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The Birth of a Discipline: White Supremacy and Classics in Late Nineteenth-Century America

By Benjamin Howland and Sean Tandy

While Sir Arthur Conan Doyle fantasized that the name “Ku-Klux” stems from the sound a revolver makes when cocked, the truth is more banal and, for present-day classicists, more disturbing. The Klan took its name from the Greek word for a circle, relying on a common tendency of secret societies of the time to lurk behind a veil of Classical learning.

An Unpleasant Legacy — Tacitus and the Misogyny of White Supremacists

By Teresa Mocharitsch

In a world supposedly jeopardized by alienation and decay of morals, white supremacists tend to turn towards earlier times as templates of virtue. While the academic discourse focuses on advocating diversity and challenges its own dynamics, hierarchies and narratives, these ideological movements perceive plurality as threatening. Opposed to progressive gender perceptions, they focus on conservative binary gender roles.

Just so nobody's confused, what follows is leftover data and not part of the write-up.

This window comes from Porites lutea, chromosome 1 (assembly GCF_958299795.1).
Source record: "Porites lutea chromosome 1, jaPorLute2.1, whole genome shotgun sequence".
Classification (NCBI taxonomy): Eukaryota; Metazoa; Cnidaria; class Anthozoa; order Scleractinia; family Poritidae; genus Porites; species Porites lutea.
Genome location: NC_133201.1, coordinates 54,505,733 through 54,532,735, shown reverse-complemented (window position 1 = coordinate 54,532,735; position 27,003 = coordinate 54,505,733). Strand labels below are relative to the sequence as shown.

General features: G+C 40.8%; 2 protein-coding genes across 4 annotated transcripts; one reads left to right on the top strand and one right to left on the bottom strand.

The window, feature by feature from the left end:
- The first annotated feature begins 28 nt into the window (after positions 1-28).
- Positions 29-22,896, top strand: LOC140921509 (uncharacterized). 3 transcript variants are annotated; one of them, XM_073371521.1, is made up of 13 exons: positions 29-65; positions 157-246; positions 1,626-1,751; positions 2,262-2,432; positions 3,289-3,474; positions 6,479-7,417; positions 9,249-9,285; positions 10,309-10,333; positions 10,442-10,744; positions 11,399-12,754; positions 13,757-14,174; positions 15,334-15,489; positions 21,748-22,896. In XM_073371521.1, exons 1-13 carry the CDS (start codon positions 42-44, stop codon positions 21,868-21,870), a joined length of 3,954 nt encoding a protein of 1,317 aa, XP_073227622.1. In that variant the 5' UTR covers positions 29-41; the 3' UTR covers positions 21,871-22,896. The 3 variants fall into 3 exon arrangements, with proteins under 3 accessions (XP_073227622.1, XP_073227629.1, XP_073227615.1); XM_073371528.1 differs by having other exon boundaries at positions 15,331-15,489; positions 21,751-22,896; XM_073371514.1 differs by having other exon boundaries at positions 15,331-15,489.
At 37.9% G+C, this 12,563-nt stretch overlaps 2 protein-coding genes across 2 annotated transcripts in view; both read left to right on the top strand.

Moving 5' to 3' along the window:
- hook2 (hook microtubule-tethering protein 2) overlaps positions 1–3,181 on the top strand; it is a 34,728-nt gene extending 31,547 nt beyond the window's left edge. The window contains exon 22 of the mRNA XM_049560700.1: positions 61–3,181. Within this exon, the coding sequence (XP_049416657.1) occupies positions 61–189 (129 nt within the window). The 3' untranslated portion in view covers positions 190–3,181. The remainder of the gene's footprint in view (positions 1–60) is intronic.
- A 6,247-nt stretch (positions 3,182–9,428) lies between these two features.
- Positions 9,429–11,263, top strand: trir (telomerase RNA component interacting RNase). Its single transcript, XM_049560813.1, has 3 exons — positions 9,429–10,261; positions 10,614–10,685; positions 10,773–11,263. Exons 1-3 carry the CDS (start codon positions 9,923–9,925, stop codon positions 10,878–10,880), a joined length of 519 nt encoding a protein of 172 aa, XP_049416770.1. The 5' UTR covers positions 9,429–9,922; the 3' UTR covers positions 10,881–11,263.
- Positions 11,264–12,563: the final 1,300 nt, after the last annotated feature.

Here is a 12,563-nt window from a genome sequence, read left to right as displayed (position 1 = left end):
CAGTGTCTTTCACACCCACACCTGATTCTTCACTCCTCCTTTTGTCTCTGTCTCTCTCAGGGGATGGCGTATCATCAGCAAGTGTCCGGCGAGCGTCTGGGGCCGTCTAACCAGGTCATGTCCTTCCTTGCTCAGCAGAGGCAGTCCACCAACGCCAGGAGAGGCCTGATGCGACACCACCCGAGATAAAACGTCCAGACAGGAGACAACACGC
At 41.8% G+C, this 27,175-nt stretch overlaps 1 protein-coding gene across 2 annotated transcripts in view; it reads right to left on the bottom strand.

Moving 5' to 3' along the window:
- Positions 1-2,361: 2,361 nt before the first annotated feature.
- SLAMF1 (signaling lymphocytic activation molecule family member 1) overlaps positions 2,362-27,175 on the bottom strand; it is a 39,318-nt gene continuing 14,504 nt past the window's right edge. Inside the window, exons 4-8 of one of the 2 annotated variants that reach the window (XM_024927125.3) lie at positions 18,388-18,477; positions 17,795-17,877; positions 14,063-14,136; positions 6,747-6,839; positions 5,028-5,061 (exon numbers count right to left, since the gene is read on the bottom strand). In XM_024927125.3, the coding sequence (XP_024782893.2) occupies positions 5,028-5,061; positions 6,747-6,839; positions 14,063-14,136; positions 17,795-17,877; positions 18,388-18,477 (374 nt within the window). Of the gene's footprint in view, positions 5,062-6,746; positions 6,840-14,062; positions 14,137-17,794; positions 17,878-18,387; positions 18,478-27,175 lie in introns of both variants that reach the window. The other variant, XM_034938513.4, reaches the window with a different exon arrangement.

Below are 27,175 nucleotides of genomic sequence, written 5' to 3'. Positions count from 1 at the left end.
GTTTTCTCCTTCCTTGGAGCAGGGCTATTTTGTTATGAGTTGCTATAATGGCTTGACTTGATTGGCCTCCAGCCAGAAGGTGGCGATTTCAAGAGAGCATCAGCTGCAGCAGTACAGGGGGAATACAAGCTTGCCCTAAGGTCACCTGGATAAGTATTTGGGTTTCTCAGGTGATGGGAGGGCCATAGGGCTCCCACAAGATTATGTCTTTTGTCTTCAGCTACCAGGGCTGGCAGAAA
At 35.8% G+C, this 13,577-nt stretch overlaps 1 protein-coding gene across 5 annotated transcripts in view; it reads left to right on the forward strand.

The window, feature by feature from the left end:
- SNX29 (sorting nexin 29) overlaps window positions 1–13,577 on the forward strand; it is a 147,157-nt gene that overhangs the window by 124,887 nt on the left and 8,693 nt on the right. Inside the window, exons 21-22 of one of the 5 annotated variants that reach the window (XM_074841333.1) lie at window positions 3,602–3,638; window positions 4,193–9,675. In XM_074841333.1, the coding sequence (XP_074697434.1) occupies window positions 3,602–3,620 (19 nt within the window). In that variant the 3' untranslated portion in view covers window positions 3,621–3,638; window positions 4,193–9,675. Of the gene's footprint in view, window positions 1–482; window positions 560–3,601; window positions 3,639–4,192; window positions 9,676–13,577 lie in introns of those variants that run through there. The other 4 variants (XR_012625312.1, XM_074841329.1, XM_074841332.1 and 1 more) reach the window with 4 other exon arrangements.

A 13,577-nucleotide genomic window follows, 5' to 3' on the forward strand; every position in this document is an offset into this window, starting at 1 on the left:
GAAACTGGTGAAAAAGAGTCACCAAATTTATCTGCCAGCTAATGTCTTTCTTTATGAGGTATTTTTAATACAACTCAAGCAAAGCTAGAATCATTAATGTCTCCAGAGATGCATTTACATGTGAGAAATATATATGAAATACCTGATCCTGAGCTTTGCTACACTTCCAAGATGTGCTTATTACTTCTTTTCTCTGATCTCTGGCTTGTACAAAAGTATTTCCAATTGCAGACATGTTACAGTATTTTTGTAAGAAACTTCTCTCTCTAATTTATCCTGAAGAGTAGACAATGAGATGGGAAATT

The Modern Spartan Man: White Supremacy, Masculinity and Ancient Sparta

By Ricarda Meisl and Stephanie Savage

As stated by J. Butler (Butler 1990), gender is nowadays seen not only as a social construct but something that is “performatively produced and compelled by the regulatory practises of gender coherence” (Butler 1990, 34). Gender identity is therefore created through collectively agreed upon, repeated actions where any divergence will be penalised by the community.

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